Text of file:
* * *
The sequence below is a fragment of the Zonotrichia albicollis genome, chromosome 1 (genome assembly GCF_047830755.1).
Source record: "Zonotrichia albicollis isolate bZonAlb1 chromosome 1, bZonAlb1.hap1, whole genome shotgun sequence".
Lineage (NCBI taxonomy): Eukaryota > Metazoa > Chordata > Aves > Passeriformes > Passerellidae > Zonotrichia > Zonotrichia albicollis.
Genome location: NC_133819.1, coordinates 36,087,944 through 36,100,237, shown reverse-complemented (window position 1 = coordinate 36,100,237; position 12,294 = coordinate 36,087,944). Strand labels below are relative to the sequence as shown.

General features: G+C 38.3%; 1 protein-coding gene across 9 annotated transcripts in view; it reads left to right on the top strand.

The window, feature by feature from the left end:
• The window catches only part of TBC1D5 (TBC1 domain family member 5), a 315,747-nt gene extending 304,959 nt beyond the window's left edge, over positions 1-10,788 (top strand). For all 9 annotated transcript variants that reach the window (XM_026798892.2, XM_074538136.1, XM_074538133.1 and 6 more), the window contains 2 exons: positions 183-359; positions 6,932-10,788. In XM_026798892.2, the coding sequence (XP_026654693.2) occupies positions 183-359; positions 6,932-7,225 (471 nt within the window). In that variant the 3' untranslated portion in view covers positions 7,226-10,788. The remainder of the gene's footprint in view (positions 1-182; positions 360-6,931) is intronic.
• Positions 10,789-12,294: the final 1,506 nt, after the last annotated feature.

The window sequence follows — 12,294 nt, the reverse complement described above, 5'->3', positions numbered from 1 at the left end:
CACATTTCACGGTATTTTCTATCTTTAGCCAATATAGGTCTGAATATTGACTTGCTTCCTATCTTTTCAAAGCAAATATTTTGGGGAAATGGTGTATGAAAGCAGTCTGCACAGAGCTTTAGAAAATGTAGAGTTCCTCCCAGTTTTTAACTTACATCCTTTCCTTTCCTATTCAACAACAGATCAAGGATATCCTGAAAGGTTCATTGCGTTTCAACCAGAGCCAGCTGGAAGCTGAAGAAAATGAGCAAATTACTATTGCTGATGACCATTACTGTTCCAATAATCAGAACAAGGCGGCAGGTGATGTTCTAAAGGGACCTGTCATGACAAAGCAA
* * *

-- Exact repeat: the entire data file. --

The sequence below is a fragment of the Zonotrichia albicollis genome, chromosome 1 (genome assembly GCF_047830755.1).
Source record: "Zonotrichia albicollis isolate bZonAlb1 chromosome 1, bZonAlb1.hap1, whole genome shotgun sequence".
Lineage (NCBI taxonomy): Eukaryota > Metazoa > Chordata > Aves > Passeriformes > Passerellidae > Zonotrichia > Zonotrichia albicollis.
Genome location: NC_133819.1, coordinates 36,087,944 through 36,100,237, shown reverse-complemented (window position 1 = coordinate 36,100,237; position 12,294 = coordinate 36,087,944). Strand labels below are relative to the sequence as shown.

General features: G+C 38.3%; 1 protein-coding gene across 9 annotated transcripts in view; it reads left to right on the top strand.

The window, feature by feature from the left end:
• The window catches only part of TBC1D5 (TBC1 domain family member 5), a 315,747-nt gene extending 304,959 nt beyond the window's left edge, over positions 1-10,788 (top strand). For all 9 annotated transcript variants that reach the window (XM_026798892.2, XM_074538136.1, XM_074538133.1 and 6 more), the window contains 2 exons: positions 183-359; positions 6,932-10,788. In XM_026798892.2, the coding sequence (XP_026654693.2) occupies positions 183-359; positions 6,932-7,225 (471 nt within the window). In that variant the 3' untranslated portion in view covers positions 7,226-10,788. The remainder of the gene's footprint in view (positions 1-182; positions 360-6,931) is intronic.
• Positions 10,789-12,294: the final 1,506 nt, after the last annotated feature.

The window sequence follows — 12,294 nt, the reverse complement described above, 5'->3', positions numbered from 1 at the left end:
CACATTTCACGGTATTTTCTATCTTTAGCCAATATAGGTCTGAATATTGACTTGCTTCCTATCTTTTCAAAGCAAATATTTTGGGGAAATGGTGTATGAAAGCAGTCTGCACAGAGCTTTAGAAAATGTAGAGTTCCTCCCAGTTTTTAACTTACATCCTTTCCTTTCCTATTCAACAACAGATCAAGGATATCCTGAAAGGTTCATTGCGTTTCAACCAGAGCCAGCTGGAAGCTGAAGAAAATGAGCAAATTACTATTGCTGATGACCATTACTGTTCCAATAATCAGAACAAGGCGGCAGGTGATGTTCTAAAGGGACCTGTCATGACAAAGCAA